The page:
A Pikeville man entered an Alford plea in Pike Circuit Court to charges including unlawful transaction with a minor and wanton endangerment but will spend no time in jail in the case unless he commits a further crime.

However, Anthony Baker, 51, of Hambley Boulevard, will be required to live outside the state of Kentucky as a part of the deal reached with Pike Commonwealth’s Attorney Bill Slone’s office.

Baker entered the Alford plea Friday before Pike Circuit Judge Eddy Coleman, who followed Slone’s recommendation that Baker be sentenced to a total of four years, to run concurrently, to be diverted for two years.

An Alford plea means a defendant is not admitting they are guilty of the crimes with which they have been charged, but that prosecutors have enough evidence to convict them of the crime.

Slone told the News-Express in an earlier interview that one charge — a felony unlawful transaction charge — was in relation to activity in which Baker allegedly took part with his teenage son. Slone said that on or about June 6, Baker supplied his son with marijuana. The misdemeanor unlawful transaction charge, Slone said, was related to an incident or incidents on or about May 25 when Baker allegedly provided alcohol to three different juveniles, whose names have been intentionally omitted from this report.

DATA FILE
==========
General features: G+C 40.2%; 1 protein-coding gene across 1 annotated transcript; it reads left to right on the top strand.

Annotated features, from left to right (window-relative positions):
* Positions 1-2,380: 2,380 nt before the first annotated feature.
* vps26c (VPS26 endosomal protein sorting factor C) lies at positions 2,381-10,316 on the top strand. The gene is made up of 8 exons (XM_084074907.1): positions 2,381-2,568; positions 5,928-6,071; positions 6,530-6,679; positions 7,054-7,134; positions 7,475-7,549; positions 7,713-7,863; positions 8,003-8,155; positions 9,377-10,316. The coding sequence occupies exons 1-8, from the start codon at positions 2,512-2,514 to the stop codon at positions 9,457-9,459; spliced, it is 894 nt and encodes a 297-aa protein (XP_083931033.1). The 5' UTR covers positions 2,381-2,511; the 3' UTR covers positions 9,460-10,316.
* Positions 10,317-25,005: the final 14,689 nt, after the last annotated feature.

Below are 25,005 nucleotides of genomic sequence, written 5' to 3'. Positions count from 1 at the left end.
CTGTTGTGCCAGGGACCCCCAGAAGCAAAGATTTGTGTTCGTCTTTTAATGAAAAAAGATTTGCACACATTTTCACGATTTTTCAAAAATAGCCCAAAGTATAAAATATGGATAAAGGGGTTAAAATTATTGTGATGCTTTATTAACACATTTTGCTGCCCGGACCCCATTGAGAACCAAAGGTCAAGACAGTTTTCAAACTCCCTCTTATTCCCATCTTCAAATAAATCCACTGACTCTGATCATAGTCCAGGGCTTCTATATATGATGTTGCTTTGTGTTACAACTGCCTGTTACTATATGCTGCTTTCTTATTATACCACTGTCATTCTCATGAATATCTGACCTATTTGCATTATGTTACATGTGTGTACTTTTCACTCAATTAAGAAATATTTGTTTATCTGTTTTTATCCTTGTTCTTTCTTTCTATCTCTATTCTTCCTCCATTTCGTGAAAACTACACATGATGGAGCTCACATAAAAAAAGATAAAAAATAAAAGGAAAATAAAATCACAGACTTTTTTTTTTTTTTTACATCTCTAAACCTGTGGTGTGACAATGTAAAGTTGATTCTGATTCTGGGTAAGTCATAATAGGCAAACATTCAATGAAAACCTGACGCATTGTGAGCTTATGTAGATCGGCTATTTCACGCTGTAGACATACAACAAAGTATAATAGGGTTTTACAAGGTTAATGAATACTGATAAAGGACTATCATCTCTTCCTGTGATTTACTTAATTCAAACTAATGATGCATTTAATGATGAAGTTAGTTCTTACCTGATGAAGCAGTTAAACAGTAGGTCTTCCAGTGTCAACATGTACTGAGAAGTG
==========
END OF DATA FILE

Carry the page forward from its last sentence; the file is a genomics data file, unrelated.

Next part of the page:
The misdemeanor wanton endangerment charge, Slone said, was related to an incident which also occurred on May 25 at Baker’s residence. Slone said Baker hosted a party and juveniles were present when a disturbance broke out.

“He had a big party at his residence and it ended up almost in a riot,” Slone said. “According to the police, there were about 50 people there, including at least one 15-year-old boy.”

Slone said Pikeville Police officers arrived at the scene at approximately 5:30 a.m. after receiving a call of a disturbance and the situation escalated from there with some people present at the party allegedly fighting with police and fleeing from officers.

Slone said the situation escalated so greatly that the Pikeville Police Department’s first shift had to be called in to work early to assist.

During Friday’s hearing, Slone told the court that his office recommended that Baker be sentenced to two years on the felony charge and one year each on the misdemeanor charges, all to run concurrently, and all diverted for two years on condition that Baker reside outside Kentucky.

Baker’s attorney, Athanasia Lewis, told the court Friday that Baker will have to have some time selling his property in Pikeville before moving out-of-state.

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